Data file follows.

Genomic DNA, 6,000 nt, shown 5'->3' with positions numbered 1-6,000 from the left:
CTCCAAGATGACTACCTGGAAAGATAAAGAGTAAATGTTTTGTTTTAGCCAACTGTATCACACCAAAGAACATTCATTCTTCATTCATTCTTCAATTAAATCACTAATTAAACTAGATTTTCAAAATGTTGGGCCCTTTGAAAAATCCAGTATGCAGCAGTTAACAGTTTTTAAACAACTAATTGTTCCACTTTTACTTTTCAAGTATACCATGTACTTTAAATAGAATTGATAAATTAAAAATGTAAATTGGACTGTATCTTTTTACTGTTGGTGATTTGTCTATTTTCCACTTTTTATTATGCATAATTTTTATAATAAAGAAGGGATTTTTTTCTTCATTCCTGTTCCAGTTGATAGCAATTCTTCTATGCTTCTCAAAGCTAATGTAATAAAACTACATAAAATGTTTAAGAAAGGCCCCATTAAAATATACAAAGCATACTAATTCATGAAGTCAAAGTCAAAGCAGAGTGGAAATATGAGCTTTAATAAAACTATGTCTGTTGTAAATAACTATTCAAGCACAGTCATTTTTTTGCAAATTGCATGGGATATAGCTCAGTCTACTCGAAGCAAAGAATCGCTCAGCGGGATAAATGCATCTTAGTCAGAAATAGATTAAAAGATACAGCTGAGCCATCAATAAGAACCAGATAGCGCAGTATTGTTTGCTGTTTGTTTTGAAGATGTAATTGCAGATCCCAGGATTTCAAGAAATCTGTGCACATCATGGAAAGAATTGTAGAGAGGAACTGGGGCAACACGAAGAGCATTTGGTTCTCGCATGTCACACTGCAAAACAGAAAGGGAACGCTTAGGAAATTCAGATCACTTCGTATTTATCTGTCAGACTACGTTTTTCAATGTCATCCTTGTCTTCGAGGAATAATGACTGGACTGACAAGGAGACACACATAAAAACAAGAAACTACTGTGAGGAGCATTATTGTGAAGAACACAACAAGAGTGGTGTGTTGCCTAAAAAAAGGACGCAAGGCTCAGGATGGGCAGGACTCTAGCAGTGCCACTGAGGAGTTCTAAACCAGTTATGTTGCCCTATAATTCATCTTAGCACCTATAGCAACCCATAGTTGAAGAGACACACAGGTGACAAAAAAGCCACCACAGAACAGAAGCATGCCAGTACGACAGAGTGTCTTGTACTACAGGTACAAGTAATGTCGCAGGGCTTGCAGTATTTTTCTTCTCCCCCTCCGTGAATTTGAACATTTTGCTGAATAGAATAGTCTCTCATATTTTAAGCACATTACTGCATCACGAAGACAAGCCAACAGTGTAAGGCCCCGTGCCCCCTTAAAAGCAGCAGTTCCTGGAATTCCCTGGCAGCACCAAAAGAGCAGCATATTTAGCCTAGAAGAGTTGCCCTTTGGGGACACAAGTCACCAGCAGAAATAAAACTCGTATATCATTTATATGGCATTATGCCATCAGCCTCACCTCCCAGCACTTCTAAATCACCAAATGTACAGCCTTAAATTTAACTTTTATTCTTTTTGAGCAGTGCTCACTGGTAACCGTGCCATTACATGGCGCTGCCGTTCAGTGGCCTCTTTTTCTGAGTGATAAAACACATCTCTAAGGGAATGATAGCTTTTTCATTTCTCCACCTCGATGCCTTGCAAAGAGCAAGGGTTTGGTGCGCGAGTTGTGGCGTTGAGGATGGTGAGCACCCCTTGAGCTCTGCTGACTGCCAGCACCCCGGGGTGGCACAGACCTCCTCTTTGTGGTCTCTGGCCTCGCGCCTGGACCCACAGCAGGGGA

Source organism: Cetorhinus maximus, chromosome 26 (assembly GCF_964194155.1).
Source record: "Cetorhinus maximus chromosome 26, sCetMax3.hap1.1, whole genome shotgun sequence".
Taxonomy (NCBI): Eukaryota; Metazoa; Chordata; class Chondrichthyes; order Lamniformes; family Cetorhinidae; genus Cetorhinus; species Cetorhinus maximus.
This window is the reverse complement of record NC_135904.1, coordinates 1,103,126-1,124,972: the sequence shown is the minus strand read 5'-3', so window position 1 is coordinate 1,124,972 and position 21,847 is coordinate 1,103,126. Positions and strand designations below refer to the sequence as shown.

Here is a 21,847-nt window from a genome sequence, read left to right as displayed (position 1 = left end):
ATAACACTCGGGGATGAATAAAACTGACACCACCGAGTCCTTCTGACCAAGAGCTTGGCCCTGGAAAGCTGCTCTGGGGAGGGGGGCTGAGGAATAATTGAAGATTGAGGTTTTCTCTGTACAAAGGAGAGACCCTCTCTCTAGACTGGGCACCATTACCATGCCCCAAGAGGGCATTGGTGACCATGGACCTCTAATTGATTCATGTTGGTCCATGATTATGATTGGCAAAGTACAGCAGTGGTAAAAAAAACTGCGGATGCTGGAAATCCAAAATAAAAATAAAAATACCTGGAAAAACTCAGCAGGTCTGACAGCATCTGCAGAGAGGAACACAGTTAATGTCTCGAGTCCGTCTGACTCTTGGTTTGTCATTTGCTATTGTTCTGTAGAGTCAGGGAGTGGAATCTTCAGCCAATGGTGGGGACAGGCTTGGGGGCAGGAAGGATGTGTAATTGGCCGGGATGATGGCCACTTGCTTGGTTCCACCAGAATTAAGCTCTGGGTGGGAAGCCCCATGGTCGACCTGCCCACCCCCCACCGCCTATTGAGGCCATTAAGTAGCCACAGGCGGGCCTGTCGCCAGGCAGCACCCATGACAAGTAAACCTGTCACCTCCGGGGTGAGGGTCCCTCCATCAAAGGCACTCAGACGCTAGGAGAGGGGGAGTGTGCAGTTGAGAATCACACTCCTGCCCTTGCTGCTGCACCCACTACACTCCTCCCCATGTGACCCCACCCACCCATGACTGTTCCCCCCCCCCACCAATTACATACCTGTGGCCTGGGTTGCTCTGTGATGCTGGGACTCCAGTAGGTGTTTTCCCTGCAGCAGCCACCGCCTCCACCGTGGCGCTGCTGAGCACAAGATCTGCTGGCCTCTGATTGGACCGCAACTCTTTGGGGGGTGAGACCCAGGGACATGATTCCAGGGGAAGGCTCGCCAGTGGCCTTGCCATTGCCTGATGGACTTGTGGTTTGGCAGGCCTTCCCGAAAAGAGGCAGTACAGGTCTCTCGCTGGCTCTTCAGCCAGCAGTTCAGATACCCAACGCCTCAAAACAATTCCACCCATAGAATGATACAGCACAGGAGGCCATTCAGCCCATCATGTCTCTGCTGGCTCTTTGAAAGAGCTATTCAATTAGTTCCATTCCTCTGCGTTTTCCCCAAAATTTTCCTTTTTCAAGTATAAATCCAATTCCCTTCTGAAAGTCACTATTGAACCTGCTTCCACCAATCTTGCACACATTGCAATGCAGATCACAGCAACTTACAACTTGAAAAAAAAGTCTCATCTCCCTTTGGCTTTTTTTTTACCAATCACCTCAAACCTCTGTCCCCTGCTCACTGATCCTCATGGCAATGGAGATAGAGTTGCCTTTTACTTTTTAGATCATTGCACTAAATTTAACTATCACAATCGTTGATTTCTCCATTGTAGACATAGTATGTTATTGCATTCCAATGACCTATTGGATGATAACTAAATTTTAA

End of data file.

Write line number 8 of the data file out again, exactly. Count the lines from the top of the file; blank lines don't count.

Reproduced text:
ATAACACTCGGGGATGAATAAAACTGACACCACCGAGTCCTTCTGACCAAGAGCTTGGCCCTGGAAAGCTGCTCTGGGGAGGGGGGCTGAGGAATAATTGAAGATTGAGGTTTTCTCTGTACAAAGGAGAGACCCTCTCTCTAGACTGGGCACCATTACCATGCCCCAAGAGGGCATTGGTGACCATGGACCTCTAATTGATTCATGTTGGTCCATGATTATGATTGGCAAAGTACAGCAGTGGTAAAAAAAACTGCGGATGCTGGAAATCCAAAATAAAAATAAAAATACCTGGAAAAACTCAGCAGGTCTGACAGCATCTGCAGAGAGGAACACAGTTAATGTCTCGAGTCCGTCTGACTCTTGGTTTGTCATTTGCTATTGTTCTGTAGAGTCAGGGAGTGGAATCTTCAGCCAATGGTGGGGACAGGCTTGGGGGCAGGAAGGATGTGTAATTGGCCGGGATGATGGCCACTTGCTTGGTTCCACCAGAATTAAGCTCTGGGTGGGAAGCCCCATGGTCGACCTGCCCACCCCCCACCGCCTATTGAGGCCATTAAGTAGCCACAGGCGGGCCTGTCGCCAGGCAGCACCCATGACAAGTAAACCTGTCACCTCCGGGGTGAGGGTCCCTCCATCAAAGGCACTCAGACGCTAGGAGAGGGGGAGTGTGCAGTTGAGAATCACACTCCTGCCCTTGCTGCTGCACCCACTACACTCCTCCCCATGTGACCCCACCCACCCATGACTGTTCCCCCCCCCCACCAATTACATACCTGTGGCCTGGGTTGCTCTGTGATGCTGGGACTCCAGTAGGTGTTTTCCCTGCAGCAGCCACCGCCTCCACCGTGGCGCTGCTGAGCACAAGATCTGCTGGCCTCTGATTGGACCGCAACTCTTTGGGGGGTGAGACCCAGGGACATGATTCCAGGGGAAGGCTCGCCAGTGGCCTTGCCATTGCCTGATGGACTTGTGGTTTGGCAGGCCTTCCCGAAAAGAGGCAGTACAGGTCTCTCGCTGGCTCTTCAGCCAGCAGTTCAGATACCCAACGCCTCAAAACAATTCCACCCATAGAATGATACAGCACAGGAGGCCATTCAGCCCATCATGTCTCTGCTGGCTCTTTGAAAGAGCTATTCAATTAGTTCCATTCCTCTGCGTTTTCCCCAAAATTTTCCTTTTTCAAGTATAAATCCAATTCCCTTCTGAAAGTCACTATTGAACCTGCTTCCACCAATCTTGCACACATTGCAATGCAGATCACAGCAACTTACAACTTGAAAAAAAAGTCTCATCTCCCTTTGGCTTTTTTTTTACCAATCACCTCAAACCTCTGTCCCCTGCTCACTGATCCTCATGGCAATGGAGATAGAGTTGCCTTTTACTTTTTAGATCATTGCACTAAATTTAACTATCACAATCGTTGATTTCTCCATTGTAGACATAGTATGTTATTGCATTCCAATGACCTATTGGATGATAACTAAATTTTAA